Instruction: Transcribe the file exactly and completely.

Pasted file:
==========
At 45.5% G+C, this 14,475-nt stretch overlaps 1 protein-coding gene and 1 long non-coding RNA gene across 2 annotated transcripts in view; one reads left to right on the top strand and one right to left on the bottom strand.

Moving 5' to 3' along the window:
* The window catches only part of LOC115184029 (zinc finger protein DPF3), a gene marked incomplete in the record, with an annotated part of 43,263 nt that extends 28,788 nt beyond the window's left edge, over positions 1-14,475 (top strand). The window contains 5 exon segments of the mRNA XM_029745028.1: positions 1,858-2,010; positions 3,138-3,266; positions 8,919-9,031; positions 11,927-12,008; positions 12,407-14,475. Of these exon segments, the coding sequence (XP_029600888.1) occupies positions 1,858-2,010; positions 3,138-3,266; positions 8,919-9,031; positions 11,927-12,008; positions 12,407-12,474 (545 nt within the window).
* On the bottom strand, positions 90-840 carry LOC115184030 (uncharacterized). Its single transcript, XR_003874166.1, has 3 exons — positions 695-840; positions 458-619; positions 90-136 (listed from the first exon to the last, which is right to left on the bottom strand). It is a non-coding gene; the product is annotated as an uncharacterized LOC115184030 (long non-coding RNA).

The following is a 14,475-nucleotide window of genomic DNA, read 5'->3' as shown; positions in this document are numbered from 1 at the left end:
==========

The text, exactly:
At 45.5% G+C, this 14,475-nt stretch overlaps 1 protein-coding gene and 1 long non-coding RNA gene across 2 annotated transcripts in view; one reads left to right on the top strand and one right to left on the bottom strand.

Moving 5' to 3' along the window:
* The window catches only part of LOC115184029 (zinc finger protein DPF3), a gene marked incomplete in the record, with an annotated part of 43,263 nt that extends 28,788 nt beyond the window's left edge, over positions 1-14,475 (top strand). The window contains 5 exon segments of the mRNA XM_029745028.1: positions 1,858-2,010; positions 3,138-3,266; positions 8,919-9,031; positions 11,927-12,008; positions 12,407-14,475. Of these exon segments, the coding sequence (XP_029600888.1) occupies positions 1,858-2,010; positions 3,138-3,266; positions 8,919-9,031; positions 11,927-12,008; positions 12,407-12,474 (545 nt within the window).
* On the bottom strand, positions 90-840 carry LOC115184030 (uncharacterized). Its single transcript, XR_003874166.1, has 3 exons — positions 695-840; positions 458-619; positions 90-136 (listed from the first exon to the last, which is right to left on the bottom strand). It is a non-coding gene; the product is annotated as an uncharacterized LOC115184030 (long non-coding RNA).

The following is a 14,475-nucleotide window of genomic DNA, read 5'->3' as shown; positions in this document are numbered from 1 at the left end: